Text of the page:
Upper Thermospheric Winds in the Dayside and Nightside Auroral Zone

When (times in MT)
Wed, Sep 27 2023, 2pm - 1 hour
Event Type
Ying Zou
Building & Room

Thermospheric wind circulation is important for the composition and dynamics of the neutral and ionized components of the upper atmosphere, and the circulation is often described as having a two-cell pattern as driven by large-scale auroral forcing. However, auroral forcing is variable and structured, and whether and how winds respond to such complex forcing is controversial. The controversy partly stems from the limited knowledge about the efficiency in ion drag, and the relative importance of this drag to other forces. In this presentation, we address the upper thermospheric winds in the dayside and nightside auroral zone and how they compare with the ionosphere convection. Winds are primarily measured by Scanning Doppler Imagers located at South Pole (for dayside), and Poker Flat (for nightside). Our results show that, on the Southern Hemisphere dayside, while the thermospheric winds resemble plasma convection under -By IMF conditions, they show a significant deflection under +By conditions, exhibiting a preference to flowing westward regardless of IMF. On the other hand, on the nightside, winds follow plasma convection closely even when the convection changes rapidly over time, such as during substorms. The winds are either strengthened or weakened depending the latitude and local time relative to the substorm onset. Our results illuminate the various wind response to plasma convection, where the ion drag appears to be more efficient on the nightside than dayside.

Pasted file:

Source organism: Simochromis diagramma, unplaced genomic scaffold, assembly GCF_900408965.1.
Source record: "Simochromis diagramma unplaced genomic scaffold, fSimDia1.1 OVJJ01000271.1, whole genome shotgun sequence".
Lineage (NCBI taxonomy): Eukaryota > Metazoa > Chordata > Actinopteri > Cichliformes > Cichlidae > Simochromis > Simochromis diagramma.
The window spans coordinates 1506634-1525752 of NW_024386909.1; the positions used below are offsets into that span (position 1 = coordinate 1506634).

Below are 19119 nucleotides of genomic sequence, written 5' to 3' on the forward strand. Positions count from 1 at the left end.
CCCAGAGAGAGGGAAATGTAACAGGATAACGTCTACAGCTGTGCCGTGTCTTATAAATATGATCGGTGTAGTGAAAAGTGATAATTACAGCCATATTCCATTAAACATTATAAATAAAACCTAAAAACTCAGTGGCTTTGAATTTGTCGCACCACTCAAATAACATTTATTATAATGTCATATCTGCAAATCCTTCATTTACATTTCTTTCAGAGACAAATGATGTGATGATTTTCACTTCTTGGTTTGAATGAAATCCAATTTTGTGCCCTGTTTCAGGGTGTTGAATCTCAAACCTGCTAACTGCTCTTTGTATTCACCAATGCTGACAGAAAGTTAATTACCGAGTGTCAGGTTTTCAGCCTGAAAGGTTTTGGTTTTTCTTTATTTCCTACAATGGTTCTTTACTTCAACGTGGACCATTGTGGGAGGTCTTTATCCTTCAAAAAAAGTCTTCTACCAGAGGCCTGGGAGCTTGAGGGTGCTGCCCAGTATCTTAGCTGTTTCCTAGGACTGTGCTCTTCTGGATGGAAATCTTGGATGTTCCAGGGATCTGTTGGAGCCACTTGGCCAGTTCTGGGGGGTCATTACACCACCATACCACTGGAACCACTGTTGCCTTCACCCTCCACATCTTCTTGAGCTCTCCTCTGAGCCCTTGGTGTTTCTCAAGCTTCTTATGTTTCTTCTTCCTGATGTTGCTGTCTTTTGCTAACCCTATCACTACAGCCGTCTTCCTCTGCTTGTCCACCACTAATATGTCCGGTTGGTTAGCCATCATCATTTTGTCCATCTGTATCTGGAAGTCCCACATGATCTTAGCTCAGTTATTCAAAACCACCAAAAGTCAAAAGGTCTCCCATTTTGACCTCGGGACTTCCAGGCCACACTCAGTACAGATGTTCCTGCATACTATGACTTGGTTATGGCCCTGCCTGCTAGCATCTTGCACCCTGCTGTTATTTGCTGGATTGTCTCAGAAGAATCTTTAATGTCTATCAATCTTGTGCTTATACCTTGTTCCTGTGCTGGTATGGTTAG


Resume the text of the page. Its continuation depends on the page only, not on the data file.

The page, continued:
About the Speaker

Ying Zou is a senior staff scientist in the Applied Physics Laboratory Johns Hopkins University. Her research interests mainly focus on the Earth's magnetosphere, ionosphere, and upper atmosphere, and their dependence on the upstream solar wind. She has been actively studying plasma convection, auroral dynamics, and thermosphere circulation. She obtained her PhD degree from UCLA in 2015. She was a postdoc at Boston University during 2017-2019, and an assistant professor in University of Alabama in Huntsville during 2019-2023.